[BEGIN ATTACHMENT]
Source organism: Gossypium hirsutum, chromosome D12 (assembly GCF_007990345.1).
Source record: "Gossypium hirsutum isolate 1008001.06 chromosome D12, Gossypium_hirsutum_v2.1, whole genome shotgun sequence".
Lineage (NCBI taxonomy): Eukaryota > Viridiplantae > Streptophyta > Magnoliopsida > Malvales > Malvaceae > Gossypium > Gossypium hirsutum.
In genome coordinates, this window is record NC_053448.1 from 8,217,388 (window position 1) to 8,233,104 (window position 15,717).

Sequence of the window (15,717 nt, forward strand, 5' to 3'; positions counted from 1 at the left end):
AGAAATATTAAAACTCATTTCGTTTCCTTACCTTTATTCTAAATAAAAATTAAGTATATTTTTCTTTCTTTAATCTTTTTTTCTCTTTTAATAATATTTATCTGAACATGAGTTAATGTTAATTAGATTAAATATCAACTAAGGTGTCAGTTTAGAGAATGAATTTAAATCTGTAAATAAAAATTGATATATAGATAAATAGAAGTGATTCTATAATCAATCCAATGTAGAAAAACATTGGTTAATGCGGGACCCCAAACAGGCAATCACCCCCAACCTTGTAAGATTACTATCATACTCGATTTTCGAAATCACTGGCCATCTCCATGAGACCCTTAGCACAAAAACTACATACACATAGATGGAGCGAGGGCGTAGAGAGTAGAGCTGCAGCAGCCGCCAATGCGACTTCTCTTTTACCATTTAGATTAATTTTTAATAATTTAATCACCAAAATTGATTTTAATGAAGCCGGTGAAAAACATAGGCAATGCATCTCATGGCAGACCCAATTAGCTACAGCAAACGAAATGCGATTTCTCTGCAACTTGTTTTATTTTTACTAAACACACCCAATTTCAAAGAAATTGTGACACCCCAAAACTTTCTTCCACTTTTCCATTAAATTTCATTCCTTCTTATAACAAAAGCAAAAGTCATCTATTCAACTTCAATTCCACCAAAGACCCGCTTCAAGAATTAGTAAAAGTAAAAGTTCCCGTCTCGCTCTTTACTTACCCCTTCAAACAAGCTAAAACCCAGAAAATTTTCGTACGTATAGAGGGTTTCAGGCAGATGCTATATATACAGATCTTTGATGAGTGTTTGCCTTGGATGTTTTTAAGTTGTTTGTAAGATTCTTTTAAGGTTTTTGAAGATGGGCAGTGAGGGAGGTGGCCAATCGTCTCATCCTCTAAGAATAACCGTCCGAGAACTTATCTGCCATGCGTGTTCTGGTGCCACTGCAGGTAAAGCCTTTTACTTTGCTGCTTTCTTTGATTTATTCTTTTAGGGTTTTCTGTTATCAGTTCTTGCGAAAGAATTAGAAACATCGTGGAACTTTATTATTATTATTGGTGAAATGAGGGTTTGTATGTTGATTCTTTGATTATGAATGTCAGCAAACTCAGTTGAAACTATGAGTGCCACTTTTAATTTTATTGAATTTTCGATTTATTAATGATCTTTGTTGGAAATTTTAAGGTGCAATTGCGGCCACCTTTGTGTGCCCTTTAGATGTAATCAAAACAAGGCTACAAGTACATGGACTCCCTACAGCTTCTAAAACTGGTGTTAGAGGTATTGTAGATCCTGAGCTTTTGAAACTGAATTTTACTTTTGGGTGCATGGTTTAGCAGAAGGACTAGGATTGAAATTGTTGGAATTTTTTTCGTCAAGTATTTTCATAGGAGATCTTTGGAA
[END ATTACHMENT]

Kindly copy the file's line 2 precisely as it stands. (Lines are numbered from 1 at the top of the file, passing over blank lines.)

Source record: "Gossypium hirsutum isolate 1008001.06 chromosome D12, Gossypium_hirsutum_v2.1, whole genome shotgun sequence".